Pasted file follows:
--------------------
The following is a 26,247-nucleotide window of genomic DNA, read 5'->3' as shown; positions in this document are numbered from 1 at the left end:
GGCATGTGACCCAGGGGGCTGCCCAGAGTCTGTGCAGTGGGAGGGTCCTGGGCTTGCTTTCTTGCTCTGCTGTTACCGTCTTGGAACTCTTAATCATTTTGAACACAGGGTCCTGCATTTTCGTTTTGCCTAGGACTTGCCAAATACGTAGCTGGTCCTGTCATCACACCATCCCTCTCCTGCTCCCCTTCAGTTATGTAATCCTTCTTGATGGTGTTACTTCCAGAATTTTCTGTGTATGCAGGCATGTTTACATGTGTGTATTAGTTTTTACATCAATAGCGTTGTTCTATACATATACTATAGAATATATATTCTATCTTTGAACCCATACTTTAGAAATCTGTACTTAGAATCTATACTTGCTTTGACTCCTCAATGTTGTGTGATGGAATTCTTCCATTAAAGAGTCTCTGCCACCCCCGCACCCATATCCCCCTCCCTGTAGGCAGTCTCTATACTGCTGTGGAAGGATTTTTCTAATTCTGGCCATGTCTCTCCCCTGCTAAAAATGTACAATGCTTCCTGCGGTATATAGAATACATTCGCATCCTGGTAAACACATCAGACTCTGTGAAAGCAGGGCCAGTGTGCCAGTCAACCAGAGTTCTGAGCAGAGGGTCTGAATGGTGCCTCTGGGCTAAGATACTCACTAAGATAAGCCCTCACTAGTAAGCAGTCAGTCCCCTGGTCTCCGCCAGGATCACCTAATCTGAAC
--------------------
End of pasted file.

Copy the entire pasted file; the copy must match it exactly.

The following is a 26,247-nucleotide window of genomic DNA, read 5'->3' as shown; positions in this document are numbered from 1 at the left end:
GGCATGTGACCCAGGGGGCTGCCCAGAGTCTGTGCAGTGGGAGGGTCCTGGGCTTGCTTTCTTGCTCTGCTGTTACCGTCTTGGAACTCTTAATCATTTTGAACACAGGGTCCTGCATTTTCGTTTTGCCTAGGACTTGCCAAATACGTAGCTGGTCCTGTCATCACACCATCCCTCTCCTGCTCCCCTTCAGTTATGTAATCCTTCTTGATGGTGTTACTTCCAGAATTTTCTGTGTATGCAGGCATGTTTACATGTGTGTATTAGTTTTTACATCAATAGCGTTGTTCTATACATATACTATAGAATATATATTCTATCTTTGAACCCATACTTTAGAAATCTGTACTTAGAATCTATACTTGCTTTGACTCCTCAATGTTGTGTGATGGAATTCTTCCATTAAAGAGTCTCTGCCACCCCCGCACCCATATCCCCCTCCCTGTAGGCAGTCTCTATACTGCTGTGGAAGGATTTTTCTAATTCTGGCCATGTCTCTCCCCTGCTAAAAATGTACAATGCTTCCTGCGGTATATAGAATACATTCGCATCCTGGTAAACACATCAGACTCTGTGAAAGCAGGGCCAGTGTGCCAGTCAACCAGAGTTCTGAGCAGAGGGTCTGAATGGTGCCTCTGGGCTAAGATACTCACTAAGATAAGCCCTCACTAGTAAGCAGTCAGTCCCCTGGTCTCCGCCAGGATCACCTAATCTGAAC